2017-01-08 / Insight

14 support programs at county jail contribute to betterment of inmates

BY PHIL FOLEY
810-452-2616 • pfoley@mihomepaper.com


Lt. Duane Engelhardt, jail administrator at the Lapeer County Sheriff’s Dept., said the more than dozen support groups and programs run through the Lapeer County Jail make the jail a safer place for its staff and inmates. 
Photos by Phil Foley Lt. Duane Engelhardt, jail administrator at the Lapeer County Sheriff’s Dept., said the more than dozen support groups and programs run through the Lapeer County Jail make the jail a safer place for its staff and inmates. Photos by Phil Foley LAPEER — The Lapeer County Jail is different. While a U.S. Dept. of Justice study in 2015 showed that inmate deaths in jails and prisons had increased for the third straight year, rising 131 deaths to 4,446, the Lapeer County Jail has yet to record a single death of any kind since it opened at its current location in 1996.

“We are the anomaly,” said Lt. Duane Englehardt. He joined the Lapeer County Sheriff’s Dept. in 1989 as a deputy and began as the jail administrator in 2005.

He credited the shift from simply housing prisoners to helping prisoners to Bob Rapson, who retired last month after 42 years with the department as undersheriff, but was a lieutenant at the time.


Lt. Duane Engelhardt, who’s been in charge of Lapeer County’s Jail since 2005, said he has seen what works and what doesn’t. According to Engelhardt what works is offering programs aimed at making inmates better people. Lt. Duane Engelhardt, who’s been in charge of Lapeer County’s Jail since 2005, said he has seen what works and what doesn’t. According to Engelhardt what works is offering programs aimed at making inmates better people. That shift in focus, Englehardt said, has led to better outcomes. Not only has the jail not had a death since it opened, it’s never had an escape or even a major incident.

He said the jail’s 14 support groups and programs have played a major role in that. “Less than half the jails in the state have the programs we do,” Englehardt said.

He noted that incoming Sheriff Scott McKenna and Undersheriff Jeremy Howe have pledged to not only continue the existing programs, but expand offerings where possible. He said one of the first things Howe did stepping into the undersheriff’s office was sign off on a new program from Lapeer County Community Mental Health (CMH).

The TREM Group (Trauma Recovery and Empowerment Model) is aimed at helping prisoners who have been victims of trauma learn to cope with and move beyond the experience. The six-week, 75-minute a week program, like the others the jail offers, doesn’t cost the sheriff’s department anything.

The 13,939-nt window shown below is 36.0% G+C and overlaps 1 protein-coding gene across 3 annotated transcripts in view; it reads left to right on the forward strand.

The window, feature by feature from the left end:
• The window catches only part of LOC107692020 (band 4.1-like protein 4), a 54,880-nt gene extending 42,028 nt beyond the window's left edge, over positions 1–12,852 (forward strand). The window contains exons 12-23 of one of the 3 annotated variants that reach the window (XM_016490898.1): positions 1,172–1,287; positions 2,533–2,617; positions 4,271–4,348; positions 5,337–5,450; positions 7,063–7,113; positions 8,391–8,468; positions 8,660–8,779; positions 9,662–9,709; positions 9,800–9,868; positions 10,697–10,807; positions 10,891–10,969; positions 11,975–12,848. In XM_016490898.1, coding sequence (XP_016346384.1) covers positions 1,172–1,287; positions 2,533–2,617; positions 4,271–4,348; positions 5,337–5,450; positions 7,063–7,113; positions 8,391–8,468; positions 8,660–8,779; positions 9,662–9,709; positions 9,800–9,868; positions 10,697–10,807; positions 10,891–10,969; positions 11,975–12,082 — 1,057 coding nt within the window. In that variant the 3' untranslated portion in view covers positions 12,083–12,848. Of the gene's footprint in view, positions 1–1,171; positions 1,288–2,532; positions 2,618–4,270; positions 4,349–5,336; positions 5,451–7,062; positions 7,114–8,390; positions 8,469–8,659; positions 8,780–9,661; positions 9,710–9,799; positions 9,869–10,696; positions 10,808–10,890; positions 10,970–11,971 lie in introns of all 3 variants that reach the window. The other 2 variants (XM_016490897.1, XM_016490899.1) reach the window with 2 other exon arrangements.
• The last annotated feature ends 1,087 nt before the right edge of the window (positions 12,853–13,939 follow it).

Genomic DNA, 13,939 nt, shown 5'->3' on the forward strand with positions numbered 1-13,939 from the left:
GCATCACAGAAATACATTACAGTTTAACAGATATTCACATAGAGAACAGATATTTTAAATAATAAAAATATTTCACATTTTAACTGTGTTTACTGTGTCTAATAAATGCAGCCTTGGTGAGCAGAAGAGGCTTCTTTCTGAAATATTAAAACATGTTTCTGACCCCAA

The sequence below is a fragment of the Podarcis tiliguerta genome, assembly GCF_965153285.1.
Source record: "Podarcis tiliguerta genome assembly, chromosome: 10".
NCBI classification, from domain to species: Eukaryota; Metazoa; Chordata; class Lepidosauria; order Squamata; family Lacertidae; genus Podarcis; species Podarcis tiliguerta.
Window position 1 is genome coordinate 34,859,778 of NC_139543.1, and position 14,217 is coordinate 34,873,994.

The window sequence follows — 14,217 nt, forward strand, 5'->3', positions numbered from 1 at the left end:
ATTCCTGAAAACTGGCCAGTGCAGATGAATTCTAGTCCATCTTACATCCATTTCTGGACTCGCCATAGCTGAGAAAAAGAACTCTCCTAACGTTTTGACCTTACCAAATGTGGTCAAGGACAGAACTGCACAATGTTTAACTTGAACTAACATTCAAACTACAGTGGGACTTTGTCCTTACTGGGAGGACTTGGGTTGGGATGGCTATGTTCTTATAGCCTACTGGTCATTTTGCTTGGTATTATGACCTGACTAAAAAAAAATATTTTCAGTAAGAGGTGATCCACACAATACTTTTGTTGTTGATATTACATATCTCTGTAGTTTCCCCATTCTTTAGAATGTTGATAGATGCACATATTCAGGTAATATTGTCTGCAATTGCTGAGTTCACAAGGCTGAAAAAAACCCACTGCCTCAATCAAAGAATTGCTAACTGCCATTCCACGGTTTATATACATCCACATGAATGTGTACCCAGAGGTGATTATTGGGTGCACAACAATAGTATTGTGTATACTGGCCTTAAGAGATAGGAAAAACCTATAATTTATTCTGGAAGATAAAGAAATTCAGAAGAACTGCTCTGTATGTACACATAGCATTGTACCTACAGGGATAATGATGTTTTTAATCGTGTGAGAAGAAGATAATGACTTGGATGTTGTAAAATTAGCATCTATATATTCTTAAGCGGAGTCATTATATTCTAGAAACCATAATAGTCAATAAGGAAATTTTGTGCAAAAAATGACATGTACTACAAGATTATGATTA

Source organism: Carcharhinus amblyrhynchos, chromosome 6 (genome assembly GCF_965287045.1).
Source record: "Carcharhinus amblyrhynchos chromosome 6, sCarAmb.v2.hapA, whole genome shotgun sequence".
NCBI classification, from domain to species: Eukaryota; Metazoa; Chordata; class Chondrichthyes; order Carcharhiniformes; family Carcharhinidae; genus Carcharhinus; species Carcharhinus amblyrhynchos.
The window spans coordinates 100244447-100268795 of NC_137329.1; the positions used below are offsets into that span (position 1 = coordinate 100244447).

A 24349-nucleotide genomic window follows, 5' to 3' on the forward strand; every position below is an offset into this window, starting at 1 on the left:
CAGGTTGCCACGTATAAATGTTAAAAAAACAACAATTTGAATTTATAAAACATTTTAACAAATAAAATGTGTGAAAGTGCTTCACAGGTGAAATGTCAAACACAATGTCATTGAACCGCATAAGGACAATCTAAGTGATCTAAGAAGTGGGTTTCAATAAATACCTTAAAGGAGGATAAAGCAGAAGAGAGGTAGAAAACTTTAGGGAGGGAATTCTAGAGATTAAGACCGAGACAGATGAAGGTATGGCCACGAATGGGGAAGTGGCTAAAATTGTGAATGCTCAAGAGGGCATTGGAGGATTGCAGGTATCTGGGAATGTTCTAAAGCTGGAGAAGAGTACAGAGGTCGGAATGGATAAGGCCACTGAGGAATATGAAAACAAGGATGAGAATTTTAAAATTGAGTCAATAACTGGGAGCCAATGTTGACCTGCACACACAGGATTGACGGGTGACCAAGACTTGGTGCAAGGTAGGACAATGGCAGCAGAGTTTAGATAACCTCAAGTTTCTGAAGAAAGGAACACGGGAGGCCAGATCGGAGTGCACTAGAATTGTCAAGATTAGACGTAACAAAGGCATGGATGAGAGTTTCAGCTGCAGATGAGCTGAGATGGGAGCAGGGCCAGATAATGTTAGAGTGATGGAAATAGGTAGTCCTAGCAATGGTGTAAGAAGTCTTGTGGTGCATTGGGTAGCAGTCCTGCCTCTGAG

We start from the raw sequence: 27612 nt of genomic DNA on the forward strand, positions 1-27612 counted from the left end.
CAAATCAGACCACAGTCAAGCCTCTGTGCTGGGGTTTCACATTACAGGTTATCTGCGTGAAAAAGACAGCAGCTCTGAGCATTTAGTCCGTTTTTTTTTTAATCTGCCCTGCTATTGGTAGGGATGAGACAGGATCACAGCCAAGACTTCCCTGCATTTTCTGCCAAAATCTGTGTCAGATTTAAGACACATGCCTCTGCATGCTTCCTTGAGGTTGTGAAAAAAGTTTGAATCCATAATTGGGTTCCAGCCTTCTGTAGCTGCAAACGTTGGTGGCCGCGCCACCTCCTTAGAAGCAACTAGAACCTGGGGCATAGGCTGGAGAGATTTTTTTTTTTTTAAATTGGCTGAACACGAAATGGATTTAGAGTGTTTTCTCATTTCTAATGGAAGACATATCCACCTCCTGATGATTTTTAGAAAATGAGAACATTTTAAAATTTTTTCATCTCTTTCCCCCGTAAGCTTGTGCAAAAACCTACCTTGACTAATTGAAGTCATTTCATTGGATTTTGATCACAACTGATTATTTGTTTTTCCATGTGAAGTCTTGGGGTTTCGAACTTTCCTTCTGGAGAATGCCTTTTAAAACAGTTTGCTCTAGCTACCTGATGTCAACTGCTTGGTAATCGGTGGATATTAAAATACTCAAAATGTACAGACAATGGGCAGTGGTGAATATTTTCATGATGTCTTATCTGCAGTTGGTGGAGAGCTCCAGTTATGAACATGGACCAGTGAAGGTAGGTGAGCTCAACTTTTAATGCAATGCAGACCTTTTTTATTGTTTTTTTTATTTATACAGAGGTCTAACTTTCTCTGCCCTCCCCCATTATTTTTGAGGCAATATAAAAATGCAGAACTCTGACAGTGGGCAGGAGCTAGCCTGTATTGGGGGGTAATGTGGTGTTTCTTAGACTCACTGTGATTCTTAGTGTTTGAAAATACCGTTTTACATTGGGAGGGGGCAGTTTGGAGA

Englehardt said about half the support groups and programs run through the jail are the result of dedicated volunteers. “This is what makes Lapeer special,” he said. “We have a lot of people who really care.”

He said he was “skeptical at first,” when Roy Sexton first approached him about running an anger management and meditation program. But he said it’s been running successfully for seven years.

The other half of the programs the jail offers are funded through outside sources. Englehardt noted last year they had a successful parenting program run through a Genesee County group, but the grant funding ran dry. “We’d like to bring it back,” he said.

Howe said Englehardt, “does a fantastic job of keeping the inmate services updated with their needs.”

“We get a good bang for our buck,” Englehardt said. He said the support programs the jail offers contributes to less angry people, which leads to people who are less likely to come back.

“We do have some successes,” he said, and the jail staff runs into them at local stores where he said it’s not uncommon for a corrections officer to be approached by someone saying they’re a better person for having been in the Lapeer County Jail.

“I was trained by oldschool guys,” Englehardt said. “I’ve seen what works and I’ve seen what does not. A more humane approach turns out a better outcome and cuts down on recidivism.”

He added, “Even if they reoffend, they seem to come back a little nicer.”

Englehardt said some programs, like Thinking Matters and Substance Abuse, have proven to work so well that the county’s judges now require every prisoner to take them. But he said many of those who come to the jail recognize they have problems and ask for help.

“When they understand that the jail and its services are there to help them, they’re not so bitter about their situation,” Englehardt said.

Howe said, “Sheriff (Scott) McKenna and I believe the Lapeer County Corrections Dept. sets standards every jail should operate by.”

Return to top

Copyright © 2009-2018 The County Press, All Rights Reserved

Click here for the E-Edition
2017-01-08 digital edition

Unrestricted access available to web site subscribers

Subscribers to the County Press newspaper can now purchase the complete online and E-Edition of the paper for as little as $5 for three months. If you want a six month subscription to the online edition it is $10 and a full year can be purchased for $20.

Non-subscribers can sign up for the online version for $15 for three months, $30 for six months and $60 for an annual subscription.